There are many interesting storm stories in my family history, starting with my Mom as a young woman. Sometime in the mid-1940s, before she married my dad, my mom and her friend Ethie were staying at my father’s summer house in the woods in Easton, Connecticut. There was a terrible storm raging outside, complete with brilliant lightning and crashing thunder.

Mom before she married my father

To wile away the time, they listened to the radio. That night, the radio drama piece that was on was a scary story about a woman alone in the woods on a stormy night. In the play, there was a sudden knock on the door. Cue the ominous music. In real life, there was a sudden knock on the Connecticut door, accompanied by an eerie silence. Then there was another knock.

Mom and Ethie nearly jumped out of their skins! They weren’t expecting anyone so they were terrified. They ran into the kitchen and each grabbed a heavy pot to use as a weapon, if necessary. They bravely approached the door. Ethie stayed behind the door and my mother opened it, pot brandished.

There stood a drenched man – Ethie’s boyfriend! He was worried about Mom and Ethie being alone in a secluded house so he decided to check in on them. Instead of the warm welcome he anticipated, he almost got his head bashed in with a pot!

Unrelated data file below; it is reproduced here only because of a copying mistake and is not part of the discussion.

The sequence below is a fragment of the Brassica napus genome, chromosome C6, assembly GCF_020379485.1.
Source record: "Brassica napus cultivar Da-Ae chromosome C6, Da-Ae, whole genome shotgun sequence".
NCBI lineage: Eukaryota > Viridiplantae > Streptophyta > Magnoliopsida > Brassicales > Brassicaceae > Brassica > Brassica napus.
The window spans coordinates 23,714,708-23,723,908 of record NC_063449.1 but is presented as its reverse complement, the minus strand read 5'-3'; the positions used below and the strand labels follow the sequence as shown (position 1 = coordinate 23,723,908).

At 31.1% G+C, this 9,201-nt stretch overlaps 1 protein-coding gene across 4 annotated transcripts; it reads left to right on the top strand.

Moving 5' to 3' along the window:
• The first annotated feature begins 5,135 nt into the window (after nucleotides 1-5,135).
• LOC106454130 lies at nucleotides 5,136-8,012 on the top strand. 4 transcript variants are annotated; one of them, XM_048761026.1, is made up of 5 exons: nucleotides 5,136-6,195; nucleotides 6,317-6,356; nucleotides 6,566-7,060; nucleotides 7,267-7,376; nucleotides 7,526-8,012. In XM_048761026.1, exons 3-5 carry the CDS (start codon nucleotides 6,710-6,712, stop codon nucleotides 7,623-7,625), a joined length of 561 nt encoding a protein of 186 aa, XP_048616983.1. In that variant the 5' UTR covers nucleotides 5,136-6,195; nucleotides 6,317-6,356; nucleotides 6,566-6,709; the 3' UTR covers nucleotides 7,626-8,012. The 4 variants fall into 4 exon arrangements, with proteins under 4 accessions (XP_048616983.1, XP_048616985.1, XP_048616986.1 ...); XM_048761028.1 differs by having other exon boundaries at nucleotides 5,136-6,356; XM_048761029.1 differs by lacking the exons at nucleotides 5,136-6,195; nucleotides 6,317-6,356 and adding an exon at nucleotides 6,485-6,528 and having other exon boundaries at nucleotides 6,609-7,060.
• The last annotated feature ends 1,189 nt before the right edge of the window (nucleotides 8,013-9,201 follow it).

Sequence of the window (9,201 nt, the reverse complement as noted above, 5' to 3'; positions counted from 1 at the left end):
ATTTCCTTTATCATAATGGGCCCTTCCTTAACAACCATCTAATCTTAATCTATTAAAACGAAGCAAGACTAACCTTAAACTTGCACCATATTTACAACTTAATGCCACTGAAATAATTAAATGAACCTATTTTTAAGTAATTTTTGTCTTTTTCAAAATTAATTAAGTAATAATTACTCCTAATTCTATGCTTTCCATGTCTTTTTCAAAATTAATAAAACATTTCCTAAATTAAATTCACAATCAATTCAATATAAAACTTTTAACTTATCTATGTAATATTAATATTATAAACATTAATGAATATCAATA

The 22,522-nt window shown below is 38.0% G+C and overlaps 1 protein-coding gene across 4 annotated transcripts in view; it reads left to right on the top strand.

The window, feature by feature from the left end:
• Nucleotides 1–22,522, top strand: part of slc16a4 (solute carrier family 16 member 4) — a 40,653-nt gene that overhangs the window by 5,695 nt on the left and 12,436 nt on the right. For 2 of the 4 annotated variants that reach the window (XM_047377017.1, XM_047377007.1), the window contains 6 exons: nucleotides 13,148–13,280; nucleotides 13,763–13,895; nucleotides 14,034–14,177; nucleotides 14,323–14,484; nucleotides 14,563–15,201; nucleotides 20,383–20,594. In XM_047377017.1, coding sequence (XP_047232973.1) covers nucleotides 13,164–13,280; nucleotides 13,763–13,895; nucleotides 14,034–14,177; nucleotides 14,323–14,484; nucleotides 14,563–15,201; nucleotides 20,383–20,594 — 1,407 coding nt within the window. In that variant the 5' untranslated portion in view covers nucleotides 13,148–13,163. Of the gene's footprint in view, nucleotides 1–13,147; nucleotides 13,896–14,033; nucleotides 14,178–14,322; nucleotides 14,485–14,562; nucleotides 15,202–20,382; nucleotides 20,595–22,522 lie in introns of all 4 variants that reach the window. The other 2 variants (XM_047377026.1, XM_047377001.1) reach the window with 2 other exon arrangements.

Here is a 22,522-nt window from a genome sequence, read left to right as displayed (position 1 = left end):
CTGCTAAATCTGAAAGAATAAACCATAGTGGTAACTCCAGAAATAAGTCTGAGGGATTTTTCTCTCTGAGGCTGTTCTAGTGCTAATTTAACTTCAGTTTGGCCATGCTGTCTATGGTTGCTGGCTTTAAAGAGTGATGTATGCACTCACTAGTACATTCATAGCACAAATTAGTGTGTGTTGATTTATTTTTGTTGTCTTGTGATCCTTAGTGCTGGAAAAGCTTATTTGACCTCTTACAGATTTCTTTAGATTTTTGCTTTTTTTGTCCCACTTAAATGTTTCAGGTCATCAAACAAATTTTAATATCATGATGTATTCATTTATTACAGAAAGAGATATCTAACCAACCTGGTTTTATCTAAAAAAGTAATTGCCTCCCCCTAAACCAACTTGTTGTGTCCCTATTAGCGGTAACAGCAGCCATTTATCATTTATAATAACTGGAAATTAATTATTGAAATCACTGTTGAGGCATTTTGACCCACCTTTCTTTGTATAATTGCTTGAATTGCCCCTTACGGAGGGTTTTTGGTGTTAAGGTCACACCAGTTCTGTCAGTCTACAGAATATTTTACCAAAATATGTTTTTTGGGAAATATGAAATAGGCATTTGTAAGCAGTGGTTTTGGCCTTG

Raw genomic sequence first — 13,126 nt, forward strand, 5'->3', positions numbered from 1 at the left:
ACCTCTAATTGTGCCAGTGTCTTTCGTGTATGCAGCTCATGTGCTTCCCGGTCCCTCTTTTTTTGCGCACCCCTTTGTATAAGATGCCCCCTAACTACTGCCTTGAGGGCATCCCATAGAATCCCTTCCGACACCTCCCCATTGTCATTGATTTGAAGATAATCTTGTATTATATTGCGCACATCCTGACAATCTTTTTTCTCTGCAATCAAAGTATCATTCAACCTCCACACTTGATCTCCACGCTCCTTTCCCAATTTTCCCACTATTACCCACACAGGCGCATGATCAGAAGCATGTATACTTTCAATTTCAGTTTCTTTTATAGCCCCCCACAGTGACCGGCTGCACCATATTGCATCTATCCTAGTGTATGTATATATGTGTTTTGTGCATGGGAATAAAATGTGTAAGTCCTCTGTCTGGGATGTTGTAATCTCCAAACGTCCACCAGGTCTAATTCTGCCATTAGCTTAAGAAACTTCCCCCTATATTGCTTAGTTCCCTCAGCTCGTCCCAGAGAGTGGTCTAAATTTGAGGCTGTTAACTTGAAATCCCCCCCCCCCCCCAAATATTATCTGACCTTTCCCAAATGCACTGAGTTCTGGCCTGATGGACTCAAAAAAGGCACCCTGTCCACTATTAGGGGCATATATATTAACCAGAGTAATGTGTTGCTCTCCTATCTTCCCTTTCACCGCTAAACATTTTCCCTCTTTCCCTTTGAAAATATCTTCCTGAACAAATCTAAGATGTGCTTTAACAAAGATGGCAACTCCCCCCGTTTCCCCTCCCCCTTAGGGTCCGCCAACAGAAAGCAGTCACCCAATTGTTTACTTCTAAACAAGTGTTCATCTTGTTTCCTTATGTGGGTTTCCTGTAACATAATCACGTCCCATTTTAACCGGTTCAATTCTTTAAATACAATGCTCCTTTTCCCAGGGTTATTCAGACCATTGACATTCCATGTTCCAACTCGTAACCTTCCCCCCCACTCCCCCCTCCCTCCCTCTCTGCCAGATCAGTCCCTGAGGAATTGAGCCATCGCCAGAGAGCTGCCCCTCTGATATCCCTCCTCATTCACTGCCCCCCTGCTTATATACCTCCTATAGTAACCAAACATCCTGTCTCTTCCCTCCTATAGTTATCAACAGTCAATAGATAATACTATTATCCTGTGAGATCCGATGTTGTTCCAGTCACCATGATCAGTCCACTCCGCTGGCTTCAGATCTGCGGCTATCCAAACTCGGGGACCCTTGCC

Ethie with me as a baby

The earliest storm I remember happened when I was about six or seven years old. Again, we were in the Easton house and there was a hurricane that caused the power to go out. I don’t remember much except that I thought this was a great adventure. I loved watching my parents improvise to keep us warm, fed and entertained.

My dad lit a fire, which he rarely did. Our fireplace was mainly there for decorative purposes and often had flower pots or decorative objects in it instead of wood. That night it got to be a real fireplace with a real fire. That in itself was a treat for me. Then Dad proceeded to cook salami on a stick over the fire. It’s the only time in my entire life that I remember seeing my father cook. And I’ve never heard of anyone choosing to cook salami over an open fire. But it made a delicious sandwich!

Dad and me when I was around five

In my teen years, another hurricane knocked out the power in Easton and this crisis went on for days. My mother arranged with the local butcher to store her frozen meat in his freezer so it wouldn’t go bad. We had filled the bathtubs with water so we were able to flush the toilets.

Me at around fourteen or fifteen

When the tub water ran out, my mother got a clever idea. We could drive down to the pool (which was at the bottom of the hill that the house stood on) and bring pool water up to the house. So we took our biggest, cast iron pots with handles, and filled them at the pool. The problem was that the ride back to the house was on a bumpy, dirt road. We tried to drive slowly and carefully, but by the time we got back to the house, most of the water had sloshed onto the floor of the car.